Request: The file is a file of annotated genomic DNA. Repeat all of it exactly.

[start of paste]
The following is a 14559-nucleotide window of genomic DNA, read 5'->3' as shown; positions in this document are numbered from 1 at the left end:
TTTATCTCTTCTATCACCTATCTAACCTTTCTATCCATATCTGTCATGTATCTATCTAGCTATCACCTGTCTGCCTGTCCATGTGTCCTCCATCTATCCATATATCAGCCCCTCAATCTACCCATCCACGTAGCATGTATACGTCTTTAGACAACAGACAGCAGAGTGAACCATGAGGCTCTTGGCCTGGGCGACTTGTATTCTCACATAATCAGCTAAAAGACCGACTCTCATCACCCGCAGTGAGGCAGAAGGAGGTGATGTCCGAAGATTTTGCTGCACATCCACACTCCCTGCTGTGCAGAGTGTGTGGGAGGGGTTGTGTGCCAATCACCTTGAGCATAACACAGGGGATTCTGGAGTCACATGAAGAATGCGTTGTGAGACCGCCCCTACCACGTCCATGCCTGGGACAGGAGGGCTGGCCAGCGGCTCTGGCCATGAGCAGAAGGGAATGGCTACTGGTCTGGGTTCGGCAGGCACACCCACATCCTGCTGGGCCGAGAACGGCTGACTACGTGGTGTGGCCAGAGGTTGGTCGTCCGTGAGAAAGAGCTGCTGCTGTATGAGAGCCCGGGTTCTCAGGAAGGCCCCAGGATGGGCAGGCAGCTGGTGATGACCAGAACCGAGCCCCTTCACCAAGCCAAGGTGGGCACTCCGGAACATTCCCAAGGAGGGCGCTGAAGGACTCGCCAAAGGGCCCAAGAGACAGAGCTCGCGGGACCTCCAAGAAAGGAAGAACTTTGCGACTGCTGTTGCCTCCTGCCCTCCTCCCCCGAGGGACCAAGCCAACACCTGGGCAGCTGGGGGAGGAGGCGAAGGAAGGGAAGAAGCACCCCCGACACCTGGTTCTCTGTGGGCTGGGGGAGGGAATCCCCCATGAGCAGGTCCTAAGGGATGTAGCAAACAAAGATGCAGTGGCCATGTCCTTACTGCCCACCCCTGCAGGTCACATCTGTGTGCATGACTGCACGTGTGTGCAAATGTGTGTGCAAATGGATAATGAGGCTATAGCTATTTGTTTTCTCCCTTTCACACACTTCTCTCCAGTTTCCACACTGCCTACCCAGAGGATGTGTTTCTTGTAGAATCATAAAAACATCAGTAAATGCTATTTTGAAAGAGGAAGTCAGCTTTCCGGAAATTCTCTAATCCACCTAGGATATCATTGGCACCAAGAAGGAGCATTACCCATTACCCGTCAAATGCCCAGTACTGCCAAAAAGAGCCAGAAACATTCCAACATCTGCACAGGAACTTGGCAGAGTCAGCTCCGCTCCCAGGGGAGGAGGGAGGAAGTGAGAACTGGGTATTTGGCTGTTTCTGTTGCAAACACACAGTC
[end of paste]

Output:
The following is a 14559-nucleotide window of genomic DNA, read 5'->3' as shown; positions in this document are numbered from 1 at the left end:
TTTATCTCTTCTATCACCTATCTAACCTTTCTATCCATATCTGTCATGTATCTATCTAGCTATCACCTGTCTGCCTGTCCATGTGTCCTCCATCTATCCATATATCAGCCCCTCAATCTACCCATCCACGTAGCATGTATACGTCTTTAGACAACAGACAGCAGAGTGAACCATGAGGCTCTTGGCCTGGGCGACTTGTATTCTCACATAATCAGCTAAAAGACCGACTCTCATCACCCGCAGTGAGGCAGAAGGAGGTGATGTCCGAAGATTTTGCTGCACATCCACACTCCCTGCTGTGCAGAGTGTGTGGGAGGGGTTGTGTGCCAATCACCTTGAGCATAACACAGGGGATTCTGGAGTCACATGAAGAATGCGTTGTGAGACCGCCCCTACCACGTCCATGCCTGGGACAGGAGGGCTGGCCAGCGGCTCTGGCCATGAGCAGAAGGGAATGGCTACTGGTCTGGGTTCGGCAGGCACACCCACATCCTGCTGGGCCGAGAACGGCTGACTACGTGGTGTGGCCAGAGGTTGGTCGTCCGTGAGAAAGAGCTGCTGCTGTATGAGAGCCCGGGTTCTCAGGAAGGCCCCAGGATGGGCAGGCAGCTGGTGATGACCAGAACCGAGCCCCTTCACCAAGCCAAGGTGGGCACTCCGGAACATTCCCAAGGAGGGCGCTGAAGGACTCGCCAAAGGGCCCAAGAGACAGAGCTCGCGGGACCTCCAAGAAAGGAAGAACTTTGCGACTGCTGTTGCCTCCTGCCCTCCTCCCCCGAGGGACCAAGCCAACACCTGGGCAGCTGGGGGAGGAGGCGAAGGAAGGGAAGAAGCACCCCCGACACCTGGTTCTCTGTGGGCTGGGGGAGGGAATCCCCCATGAGCAGGTCCTAAGGGATGTAGCAAACAAAGATGCAGTGGCCATGTCCTTACTGCCCACCCCTGCAGGTCACATCTGTGTGCATGACTGCACGTGTGTGCAAATGTGTGTGCAAATGGATAATGAGGCTATAGCTATTTGTTTTCTCCCTTTCACACACTTCTCTCCAGTTTCCACACTGCCTACCCAGAGGATGTGTTTCTTGTAGAATCATAAAAACATCAGTAAATGCTATTTTGAAAGAGGAAGTCAGCTTTCCGGAAATTCTCTAATCCACCTAGGATATCATTGGCACCAAGAAGGAGCATTACCCATTACCCGTCAAATGCCCAGTACTGCCAAAAAGAGCCAGAAACATTCCAACATCTGCACAGGAACTTGGCAGAGTCAGCTCCGCTCCCAGGGGAGGAGGGAGGAAGTGAGAACTGGGTATTTGGCTGTTTCTGTTGCAAACACACAGTC